There’s a growing body of evidence that shows how a positive workplace culture leads to higher levels of satisfaction and engagement among employees, and that this benefits employers through increases in productivity, innovation, and the bottom line. A poor workplace culture, on the other hand, can result in disengaged employees, high staff turnover and reduced performance.
As a concept, workplace culture can be hard to pin down, but generally refers to an organisation’s leadership and values, internal communications practices, employee interactions and shared understandings. The good news? Improving workplace culture doesn’t have to involve unlimited holiday leave, ping pong tables or a fully-stocked bar fridge.
We may be biased, but we believe a simple whiteboard or pinboard can help bolster your workplace culture. While not a magic bullet, they are a simple and affordable way to trial culture initiatives that can give your colleagues a stronger sense of community, contribution and belonging.
Organisational Identity & Leadership
Strong workplace culture starts with strong leadership. When employees know what’s expected of them and what their team is striving for, it gives their days more direction and purpose. A clear vision, mission statement and organisational values give a team a shared sense of purpose, identity and understanding. Communicating these ideas can be a great first step to improving workplace culture. These should be unique to your business, and it’s paramount that they’re sincere, realistic and that management walks the walk.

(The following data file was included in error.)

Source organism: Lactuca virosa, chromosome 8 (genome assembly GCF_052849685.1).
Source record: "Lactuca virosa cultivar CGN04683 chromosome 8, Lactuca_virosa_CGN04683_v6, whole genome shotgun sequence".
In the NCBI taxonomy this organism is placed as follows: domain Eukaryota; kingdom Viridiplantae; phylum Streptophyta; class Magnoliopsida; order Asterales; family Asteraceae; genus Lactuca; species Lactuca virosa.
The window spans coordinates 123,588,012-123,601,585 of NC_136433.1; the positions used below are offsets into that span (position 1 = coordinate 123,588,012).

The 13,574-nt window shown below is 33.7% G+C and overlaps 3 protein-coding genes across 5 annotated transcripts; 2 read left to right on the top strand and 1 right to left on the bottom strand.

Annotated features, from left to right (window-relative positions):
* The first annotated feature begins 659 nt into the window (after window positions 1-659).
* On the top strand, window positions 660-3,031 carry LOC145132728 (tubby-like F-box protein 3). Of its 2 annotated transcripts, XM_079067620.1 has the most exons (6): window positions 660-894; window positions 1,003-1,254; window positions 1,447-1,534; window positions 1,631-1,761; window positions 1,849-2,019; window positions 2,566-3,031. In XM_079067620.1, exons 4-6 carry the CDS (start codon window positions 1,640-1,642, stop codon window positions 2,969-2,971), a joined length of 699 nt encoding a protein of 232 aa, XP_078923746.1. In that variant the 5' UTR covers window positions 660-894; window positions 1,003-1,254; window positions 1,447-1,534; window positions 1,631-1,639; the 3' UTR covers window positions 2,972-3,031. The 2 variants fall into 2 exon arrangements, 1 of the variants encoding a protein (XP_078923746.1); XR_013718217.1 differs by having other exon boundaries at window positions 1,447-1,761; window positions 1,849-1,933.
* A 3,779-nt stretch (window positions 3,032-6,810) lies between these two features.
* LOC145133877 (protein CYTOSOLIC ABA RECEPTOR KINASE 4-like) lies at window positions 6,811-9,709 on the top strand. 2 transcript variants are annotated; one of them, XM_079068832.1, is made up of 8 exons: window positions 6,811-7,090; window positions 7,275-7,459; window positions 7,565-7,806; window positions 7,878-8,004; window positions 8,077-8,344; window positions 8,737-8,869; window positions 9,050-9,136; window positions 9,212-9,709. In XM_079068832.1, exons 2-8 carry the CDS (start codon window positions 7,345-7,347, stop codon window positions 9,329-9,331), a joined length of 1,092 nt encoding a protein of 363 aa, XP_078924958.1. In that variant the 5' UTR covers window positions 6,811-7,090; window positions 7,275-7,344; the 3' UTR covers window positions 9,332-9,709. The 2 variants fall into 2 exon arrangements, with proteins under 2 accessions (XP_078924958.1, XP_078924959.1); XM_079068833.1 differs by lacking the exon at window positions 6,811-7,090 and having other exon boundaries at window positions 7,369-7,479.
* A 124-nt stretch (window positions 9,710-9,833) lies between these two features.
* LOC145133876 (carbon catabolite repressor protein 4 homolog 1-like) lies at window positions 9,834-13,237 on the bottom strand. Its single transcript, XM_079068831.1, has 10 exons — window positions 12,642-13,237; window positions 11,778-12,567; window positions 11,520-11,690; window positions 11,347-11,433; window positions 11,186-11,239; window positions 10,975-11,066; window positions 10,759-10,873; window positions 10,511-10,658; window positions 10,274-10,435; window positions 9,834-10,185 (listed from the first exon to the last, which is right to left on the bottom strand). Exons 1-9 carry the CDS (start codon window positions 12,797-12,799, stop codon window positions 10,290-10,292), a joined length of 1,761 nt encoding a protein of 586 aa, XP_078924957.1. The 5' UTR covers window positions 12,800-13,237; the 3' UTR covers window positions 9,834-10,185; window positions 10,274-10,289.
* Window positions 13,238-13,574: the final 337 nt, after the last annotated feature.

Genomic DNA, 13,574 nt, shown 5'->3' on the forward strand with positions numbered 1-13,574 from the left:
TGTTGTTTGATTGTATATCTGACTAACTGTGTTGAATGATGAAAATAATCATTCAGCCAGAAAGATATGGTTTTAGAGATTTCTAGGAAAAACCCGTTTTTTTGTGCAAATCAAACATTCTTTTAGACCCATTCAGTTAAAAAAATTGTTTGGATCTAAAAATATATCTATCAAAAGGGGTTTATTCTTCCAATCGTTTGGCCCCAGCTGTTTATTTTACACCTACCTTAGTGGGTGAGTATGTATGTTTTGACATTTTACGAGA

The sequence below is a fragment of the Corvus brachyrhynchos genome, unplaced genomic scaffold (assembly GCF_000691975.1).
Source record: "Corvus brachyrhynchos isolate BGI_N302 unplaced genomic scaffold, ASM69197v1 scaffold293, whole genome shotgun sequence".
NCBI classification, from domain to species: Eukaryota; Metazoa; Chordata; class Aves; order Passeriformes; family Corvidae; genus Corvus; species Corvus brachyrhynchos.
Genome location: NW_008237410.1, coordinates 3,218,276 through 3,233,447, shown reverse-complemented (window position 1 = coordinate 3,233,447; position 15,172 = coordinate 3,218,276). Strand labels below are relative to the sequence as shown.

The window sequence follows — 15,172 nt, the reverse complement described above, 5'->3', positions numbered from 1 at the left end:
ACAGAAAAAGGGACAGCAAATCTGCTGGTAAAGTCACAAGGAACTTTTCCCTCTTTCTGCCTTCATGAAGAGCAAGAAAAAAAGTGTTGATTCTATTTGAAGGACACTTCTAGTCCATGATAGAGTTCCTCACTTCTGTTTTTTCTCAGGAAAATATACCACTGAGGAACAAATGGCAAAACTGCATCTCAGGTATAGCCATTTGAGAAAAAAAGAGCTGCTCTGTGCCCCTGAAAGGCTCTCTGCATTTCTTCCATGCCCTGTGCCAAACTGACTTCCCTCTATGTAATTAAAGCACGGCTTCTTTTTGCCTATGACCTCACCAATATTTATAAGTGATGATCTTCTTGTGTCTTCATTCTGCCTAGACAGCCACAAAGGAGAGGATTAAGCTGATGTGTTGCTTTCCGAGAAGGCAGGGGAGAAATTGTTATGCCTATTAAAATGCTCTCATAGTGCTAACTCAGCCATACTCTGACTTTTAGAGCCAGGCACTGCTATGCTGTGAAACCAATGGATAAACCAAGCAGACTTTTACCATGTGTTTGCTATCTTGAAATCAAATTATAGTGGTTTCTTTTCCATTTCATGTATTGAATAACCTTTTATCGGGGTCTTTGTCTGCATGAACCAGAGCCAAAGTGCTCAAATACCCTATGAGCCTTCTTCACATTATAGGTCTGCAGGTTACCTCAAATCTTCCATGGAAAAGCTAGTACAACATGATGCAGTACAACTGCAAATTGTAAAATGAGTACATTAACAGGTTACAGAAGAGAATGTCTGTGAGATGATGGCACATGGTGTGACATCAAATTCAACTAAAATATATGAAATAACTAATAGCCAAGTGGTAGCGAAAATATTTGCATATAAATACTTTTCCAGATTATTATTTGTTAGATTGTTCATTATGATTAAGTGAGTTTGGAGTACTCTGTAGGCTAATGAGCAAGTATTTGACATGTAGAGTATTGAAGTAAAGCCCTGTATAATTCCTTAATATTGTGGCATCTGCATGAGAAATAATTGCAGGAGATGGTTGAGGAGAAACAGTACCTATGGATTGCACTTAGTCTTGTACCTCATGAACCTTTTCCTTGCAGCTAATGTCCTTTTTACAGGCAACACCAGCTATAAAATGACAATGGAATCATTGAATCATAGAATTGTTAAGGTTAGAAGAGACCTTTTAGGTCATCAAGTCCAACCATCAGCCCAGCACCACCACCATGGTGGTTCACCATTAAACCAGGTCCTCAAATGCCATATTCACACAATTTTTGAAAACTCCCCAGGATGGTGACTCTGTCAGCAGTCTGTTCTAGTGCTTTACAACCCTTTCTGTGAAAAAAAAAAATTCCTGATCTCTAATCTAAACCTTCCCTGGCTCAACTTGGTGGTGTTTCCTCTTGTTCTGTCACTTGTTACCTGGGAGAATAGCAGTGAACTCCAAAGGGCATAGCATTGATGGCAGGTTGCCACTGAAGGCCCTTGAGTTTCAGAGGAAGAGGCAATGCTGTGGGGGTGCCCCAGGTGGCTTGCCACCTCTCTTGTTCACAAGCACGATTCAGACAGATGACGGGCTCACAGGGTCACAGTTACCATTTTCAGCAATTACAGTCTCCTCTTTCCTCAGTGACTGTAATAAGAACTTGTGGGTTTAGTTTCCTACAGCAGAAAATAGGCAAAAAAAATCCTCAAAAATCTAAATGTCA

Use a whiteboard or pinboard in a prominent location to communicate to staff what the organisation is about and where it’s headed.
Improving communication between lower and upper levels of staff can be an effective way to foster a collaborative culture. Whiteboards and pinboards can facilitate this by providing spaces for feedback and idea generation around products, services and initiatives. It also provides a space for sharing, allowing colleagues to get to know each other more while breaking up the day.
Staff can pose their own questions, challenges and games. Sharing activity examples could include pop culture, music, sport and food questions, hypotheticals and suggestions. Create a ‘vent’ zone or a ‘grateful’ box for people to share what’s going on for them or to encourage mindfulness. Have a noticeboard section for staff to list and invite each other to events.
Acknowledgement and Appreciation
Celebrating wins, achievements and milestones in a prominent way rewards employees and reinforces the link between the company’s values and daily work. Consider what your company values are, and what might be worth recognising in your workplace. Examples could include performance or customer service achievements, excellence in teamwork and appropriate personal or social achievements.
Remember that recognition doesn’t have to come only from the very top. Enabling staff at all levels to recognise their colleagues ensures achievements don’t go unnoticed and gives employees another opportunity to contribute to the conversation.
These are a few important evidence-based ways that whiteboards and pinboards can be used to drive internal culture initiatives. Together they serve to strengthen organisational identity and the relationships between staff to hopefully bring a bit more understanding and purpose to working life. It’s important that initiatives are done with sincerity and with a consideration for the personalities and attitudes prevalent in your workplace.
If it’s feeling like a lot to manage, consider planning ahead around major events and dates as well as taking a little time at the beginning of each week to come up with ideas.
With a little trial and error, a whiteboard can become a meaningful and appreciated addition to your workplace.